Personal theft

Has a member of your family been the victim of theft?

It can make you feel unhappy and uneasy if you think your brother or sister or another family member has been the target of a theft or robbery. It doesn't matter if they're older or younger than you, you can still help them.

If it's an ongoing problem, maybe it's part of something bigger - perhaps they're being bullied and having money or belongings stolen from them is part of how the bully is getting at them.

If you think that might be the case, take a look at our section about bullying. Either get the facts about bullying, or for more info on how you can actually help visit ‘Are you worried a member of your family is being bullied?’

If you think the theft is more of a one-off incident here's what you can do:

Reporting the theft

Having personal items stolen is serious so it's important the stolen item is reported to the police.

We will try to recover their belongings; however it is of course not always possible. If your family member has insurance, they'll almost certainly need a police crime report before the insurance company will pay out or send a replacement.

To report a theft you and the person you are helping have these options:

  • You could go to your nearest police station or speak to your Safer Schools Officer or local Safer Neighbourhoods Team. If it's an emergency dial 999.
  • Call 101 - our non-emergency phone-number.
  • Report it online on the main Metropolitan Police Service website (some items cannot be reported online, such as mobile phones, so check first)
  • If you feel unable to talk to the police, you could call the Crimestoppers charity anonymously on 0800 555 111
  • Or for more information visit our ’How to contact us’ page on this site.

Other tips for when something has been stolen

Mobile phones

Mobile phones are the most common item to be stolen. Here's what they need to do:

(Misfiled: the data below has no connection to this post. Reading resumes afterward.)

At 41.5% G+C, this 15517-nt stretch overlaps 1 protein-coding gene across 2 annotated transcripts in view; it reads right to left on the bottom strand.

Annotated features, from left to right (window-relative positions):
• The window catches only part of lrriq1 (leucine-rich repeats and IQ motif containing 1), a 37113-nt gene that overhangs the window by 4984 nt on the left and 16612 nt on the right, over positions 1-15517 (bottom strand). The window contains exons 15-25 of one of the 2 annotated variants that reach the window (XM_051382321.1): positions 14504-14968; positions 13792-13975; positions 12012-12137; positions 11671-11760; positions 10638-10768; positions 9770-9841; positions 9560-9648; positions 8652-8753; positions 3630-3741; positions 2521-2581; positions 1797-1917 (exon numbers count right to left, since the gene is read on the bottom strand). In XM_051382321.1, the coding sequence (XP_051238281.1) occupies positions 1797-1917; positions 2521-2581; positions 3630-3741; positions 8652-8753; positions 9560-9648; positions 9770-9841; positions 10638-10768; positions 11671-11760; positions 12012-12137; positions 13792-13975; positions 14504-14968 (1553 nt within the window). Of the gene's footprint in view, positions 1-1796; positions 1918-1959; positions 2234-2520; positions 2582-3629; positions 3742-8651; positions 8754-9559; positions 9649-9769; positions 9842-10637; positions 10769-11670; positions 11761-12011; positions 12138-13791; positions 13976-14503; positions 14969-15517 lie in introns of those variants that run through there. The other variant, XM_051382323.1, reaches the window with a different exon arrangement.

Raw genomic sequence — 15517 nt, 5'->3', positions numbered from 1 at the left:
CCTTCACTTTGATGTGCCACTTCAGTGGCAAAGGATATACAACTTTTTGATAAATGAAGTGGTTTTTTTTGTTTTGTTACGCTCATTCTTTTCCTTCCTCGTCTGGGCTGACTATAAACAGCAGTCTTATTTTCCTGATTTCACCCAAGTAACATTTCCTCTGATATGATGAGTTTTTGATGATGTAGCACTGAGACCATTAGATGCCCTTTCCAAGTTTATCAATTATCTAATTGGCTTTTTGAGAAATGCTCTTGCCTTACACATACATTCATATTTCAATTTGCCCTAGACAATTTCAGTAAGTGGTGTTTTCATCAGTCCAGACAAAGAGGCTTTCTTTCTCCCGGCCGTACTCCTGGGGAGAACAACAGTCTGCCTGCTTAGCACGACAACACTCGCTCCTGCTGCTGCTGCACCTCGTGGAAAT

Advise them to call their phone service provider and report the theft as soon as they can. The service provider can stop the phone working so that the thief won't be able to use it.

If they don't have the number for the service provider, they can call the Immobilise mobile phone crime line on 08701 123 123. Immobilise will give them the right information so your family member's stolen phone can be quickly blocked across all networks in the UK, even if the SIM card has been changed.

Bank cards

Get them to contact their bank or ask an adult to help them. They need to cancel any stolen bank or credit cards as soon as they can so that they cannot be used.


Money can be very difficult to replace because there's often little way of proving it belonged to someone or how much was stolen. If it's your brother or sister who's had the money stolen and it happened at school, they should definitely tell their teacher about it, or perhaps your parents or carers. For larger amounts they should report it to the police as insurance companies may be able to replace the money.


If house keys were taken the locks on their house should to be changed even if they don't think the thief knows where they live. It's better to be safe than sorry.

Getting more help

Being robbed can be a traumatic event. If it's your brother or sister and you have a good relationship with them, talk to them about what happened or suggest to them that they call someone like ChildLine on 0800 1111.

If it's your mum or dad or other adult member of your family, they'll hopefully get support from friends, but they can also get help from the police.

For more information about personal theft visit our ‘Get the facts’ or ‘More help and advice’ pages.